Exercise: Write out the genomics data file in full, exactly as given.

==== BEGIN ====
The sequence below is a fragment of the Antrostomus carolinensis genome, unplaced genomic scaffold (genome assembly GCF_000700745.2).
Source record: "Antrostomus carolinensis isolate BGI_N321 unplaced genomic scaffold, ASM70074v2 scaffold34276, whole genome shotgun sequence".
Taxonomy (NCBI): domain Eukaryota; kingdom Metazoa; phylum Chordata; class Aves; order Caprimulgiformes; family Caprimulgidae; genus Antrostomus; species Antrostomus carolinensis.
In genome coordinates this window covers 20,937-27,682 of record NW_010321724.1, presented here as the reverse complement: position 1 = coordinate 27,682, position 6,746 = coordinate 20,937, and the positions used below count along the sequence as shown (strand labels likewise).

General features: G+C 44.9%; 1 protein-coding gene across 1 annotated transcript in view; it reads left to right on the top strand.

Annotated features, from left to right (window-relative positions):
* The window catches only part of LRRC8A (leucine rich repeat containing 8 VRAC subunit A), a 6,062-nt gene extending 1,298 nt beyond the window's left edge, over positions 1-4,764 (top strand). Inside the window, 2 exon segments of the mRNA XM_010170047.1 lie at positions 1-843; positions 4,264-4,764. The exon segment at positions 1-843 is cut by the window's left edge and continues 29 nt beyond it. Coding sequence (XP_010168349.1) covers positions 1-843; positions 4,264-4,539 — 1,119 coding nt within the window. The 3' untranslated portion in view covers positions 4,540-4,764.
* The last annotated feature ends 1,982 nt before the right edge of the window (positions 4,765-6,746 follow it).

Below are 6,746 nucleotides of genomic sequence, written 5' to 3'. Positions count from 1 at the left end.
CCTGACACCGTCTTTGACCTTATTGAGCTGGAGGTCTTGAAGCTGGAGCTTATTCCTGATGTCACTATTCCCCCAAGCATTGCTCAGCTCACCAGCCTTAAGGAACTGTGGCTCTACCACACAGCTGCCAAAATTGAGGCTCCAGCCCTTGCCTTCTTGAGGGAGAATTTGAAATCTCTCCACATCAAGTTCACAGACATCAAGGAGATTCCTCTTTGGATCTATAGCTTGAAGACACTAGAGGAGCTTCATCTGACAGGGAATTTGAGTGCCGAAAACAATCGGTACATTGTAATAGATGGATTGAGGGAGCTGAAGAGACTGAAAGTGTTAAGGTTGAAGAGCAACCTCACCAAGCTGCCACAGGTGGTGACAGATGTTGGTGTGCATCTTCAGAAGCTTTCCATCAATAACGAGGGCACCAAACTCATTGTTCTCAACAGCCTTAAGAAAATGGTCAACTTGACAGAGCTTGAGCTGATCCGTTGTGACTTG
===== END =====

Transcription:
The sequence below is a fragment of the Antrostomus carolinensis genome, unplaced genomic scaffold (genome assembly GCF_000700745.2).
Source record: "Antrostomus carolinensis isolate BGI_N321 unplaced genomic scaffold, ASM70074v2 scaffold34276, whole genome shotgun sequence".
Taxonomy (NCBI): domain Eukaryota; kingdom Metazoa; phylum Chordata; class Aves; order Caprimulgiformes; family Caprimulgidae; genus Antrostomus; species Antrostomus carolinensis.
In genome coordinates this window covers 20,937-27,682 of record NW_010321724.1, presented here as the reverse complement: position 1 = coordinate 27,682, position 6,746 = coordinate 20,937, and the positions used below count along the sequence as shown (strand labels likewise).

General features: G+C 44.9%; 1 protein-coding gene across 1 annotated transcript in view; it reads left to right on the top strand.

Annotated features, from left to right (window-relative positions):
* The window catches only part of LRRC8A (leucine rich repeat containing 8 VRAC subunit A), a 6,062-nt gene extending 1,298 nt beyond the window's left edge, over positions 1-4,764 (top strand). Inside the window, 2 exon segments of the mRNA XM_010170047.1 lie at positions 1-843; positions 4,264-4,764. The exon segment at positions 1-843 is cut by the window's left edge and continues 29 nt beyond it. Coding sequence (XP_010168349.1) covers positions 1-843; positions 4,264-4,539 — 1,119 coding nt within the window. The 3' untranslated portion in view covers positions 4,540-4,764.
* The last annotated feature ends 1,982 nt before the right edge of the window (positions 4,765-6,746 follow it).

Below are 6,746 nucleotides of genomic sequence, written 5' to 3'. Positions count from 1 at the left end.
CCTGACACCGTCTTTGACCTTATTGAGCTGGAGGTCTTGAAGCTGGAGCTTATTCCTGATGTCACTATTCCCCCAAGCATTGCTCAGCTCACCAGCCTTAAGGAACTGTGGCTCTACCACACAGCTGCCAAAATTGAGGCTCCAGCCCTTGCCTTCTTGAGGGAGAATTTGAAATCTCTCCACATCAAGTTCACAGACATCAAGGAGATTCCTCTTTGGATCTATAGCTTGAAGACACTAGAGGAGCTTCATCTGACAGGGAATTTGAGTGCCGAAAACAATCGGTACATTGTAATAGATGGATTGAGGGAGCTGAAGAGACTGAAAGTGTTAAGGTTGAAGAGCAACCTCACCAAGCTGCCACAGGTGGTGACAGATGTTGGTGTGCATCTTCAGAAGCTTTCCATCAATAACGAGGGCACCAAACTCATTGTTCTCAACAGCCTTAAGAAAATGGTCAACTTGACAGAGCTTGAGCTGATCCGTTGTGACTTG